January 7, 2018

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No More Crater

Originally published July 11, 2008 LPOD-July11-08.jpg
topographic map image by Chris Bodine

I am Christopher Bodine, a high school student and intern at NASA Goddard Space Flight Center. The possible crater mentioned in the July 9 LOPD was brought to my attention by Noah Petro (NASA Goddard), and since I have access to the GRIDVIEW analysis program and the relevant Clementine topographic data, I decided to look for the mystery crater. On this topographic map view the red is the possible crater, the solid black circles are basins visible in visual images, and dashed black lines are basins only visible in topographic maps. The big black arc through the possible crater is the probable rim of the South Pole-Aikten Basin (SPA). The topographic data does not indicate that there is a crater here; the curved feature appears to be formed largely from the rims of several craters, including Bailly, le Gentil, Drygalski, and smaller craters in that area. Also, some of the curve is in SPA, whose rim passes right through the crater. It is unlikely that such a feature would survive if SPA overlaid it (not to mention that it is unlikely that anything would have survived if it’s older than SPA).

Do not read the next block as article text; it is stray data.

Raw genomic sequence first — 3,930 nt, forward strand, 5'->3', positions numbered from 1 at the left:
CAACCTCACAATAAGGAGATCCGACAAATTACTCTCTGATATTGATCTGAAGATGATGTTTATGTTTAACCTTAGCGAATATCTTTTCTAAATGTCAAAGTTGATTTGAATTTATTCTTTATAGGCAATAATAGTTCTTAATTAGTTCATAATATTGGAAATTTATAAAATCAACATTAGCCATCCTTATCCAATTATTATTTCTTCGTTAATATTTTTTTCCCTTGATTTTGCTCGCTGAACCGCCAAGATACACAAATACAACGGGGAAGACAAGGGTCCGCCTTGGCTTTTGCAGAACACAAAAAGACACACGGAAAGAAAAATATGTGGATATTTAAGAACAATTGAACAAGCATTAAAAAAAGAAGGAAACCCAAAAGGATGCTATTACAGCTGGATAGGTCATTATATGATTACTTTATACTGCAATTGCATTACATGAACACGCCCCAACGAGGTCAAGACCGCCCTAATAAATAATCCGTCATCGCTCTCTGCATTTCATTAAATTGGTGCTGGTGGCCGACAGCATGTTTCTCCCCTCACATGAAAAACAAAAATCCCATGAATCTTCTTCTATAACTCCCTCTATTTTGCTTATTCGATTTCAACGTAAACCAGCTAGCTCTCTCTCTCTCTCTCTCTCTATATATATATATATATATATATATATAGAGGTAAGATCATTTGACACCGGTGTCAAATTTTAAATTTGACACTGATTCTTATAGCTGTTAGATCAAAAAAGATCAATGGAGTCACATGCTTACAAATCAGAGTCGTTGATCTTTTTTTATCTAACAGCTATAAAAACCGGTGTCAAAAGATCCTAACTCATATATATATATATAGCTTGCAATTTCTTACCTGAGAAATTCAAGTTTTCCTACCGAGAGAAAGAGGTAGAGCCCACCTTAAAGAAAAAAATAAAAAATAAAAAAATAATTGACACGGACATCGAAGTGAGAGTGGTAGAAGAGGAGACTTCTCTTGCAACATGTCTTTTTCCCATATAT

Chris Bodine

Technical Details
This is an exported image from GRIDVIEW (developed by Jim Roark, NASA Goddard Space Flight Center) showing a topographic moon model derived primarily from Clementine data. Basins and craters are represented by black circles

Related Links
Rükl plate 72
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Yesterday's LPOD: Rilles And Hills

Tomorrow's LPOD: Another View


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